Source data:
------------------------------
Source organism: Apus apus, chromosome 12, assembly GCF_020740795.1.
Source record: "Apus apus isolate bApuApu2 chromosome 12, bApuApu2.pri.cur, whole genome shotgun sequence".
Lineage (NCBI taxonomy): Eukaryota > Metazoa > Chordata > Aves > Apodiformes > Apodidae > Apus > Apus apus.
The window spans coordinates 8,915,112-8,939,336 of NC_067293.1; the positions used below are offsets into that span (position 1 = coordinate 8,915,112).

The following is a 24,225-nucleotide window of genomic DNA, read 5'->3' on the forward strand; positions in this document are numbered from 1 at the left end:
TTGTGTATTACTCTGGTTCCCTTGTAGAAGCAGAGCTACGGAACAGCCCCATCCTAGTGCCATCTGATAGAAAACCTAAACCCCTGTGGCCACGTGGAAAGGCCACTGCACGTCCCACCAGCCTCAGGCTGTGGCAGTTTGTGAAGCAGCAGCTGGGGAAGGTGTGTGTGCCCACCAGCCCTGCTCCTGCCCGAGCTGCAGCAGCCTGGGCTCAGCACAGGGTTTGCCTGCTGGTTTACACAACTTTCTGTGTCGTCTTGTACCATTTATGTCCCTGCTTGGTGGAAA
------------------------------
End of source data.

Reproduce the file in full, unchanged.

Source organism: Apus apus, chromosome 12, assembly GCF_020740795.1.
Source record: "Apus apus isolate bApuApu2 chromosome 12, bApuApu2.pri.cur, whole genome shotgun sequence".
Lineage (NCBI taxonomy): Eukaryota > Metazoa > Chordata > Aves > Apodiformes > Apodidae > Apus > Apus apus.
The window spans coordinates 8,915,112-8,939,336 of NC_067293.1; the positions used below are offsets into that span (position 1 = coordinate 8,915,112).

The following is a 24,225-nucleotide window of genomic DNA, read 5'->3' on the forward strand; positions in this document are numbered from 1 at the left end:
TTGTGTATTACTCTGGTTCCCTTGTAGAAGCAGAGCTACGGAACAGCCCCATCCTAGTGCCATCTGATAGAAAACCTAAACCCCTGTGGCCACGTGGAAAGGCCACTGCACGTCCCACCAGCCTCAGGCTGTGGCAGTTTGTGAAGCAGCAGCTGGGGAAGGTGTGTGTGCCCACCAGCCCTGCTCCTGCCCGAGCTGCAGCAGCCTGGGCTCAGCACAGGGTTTGCCTGCTGGTTTACACAACTTTCTGTGTCGTCTTGTACCATTTATGTCCCTGCTTGGTGGAAA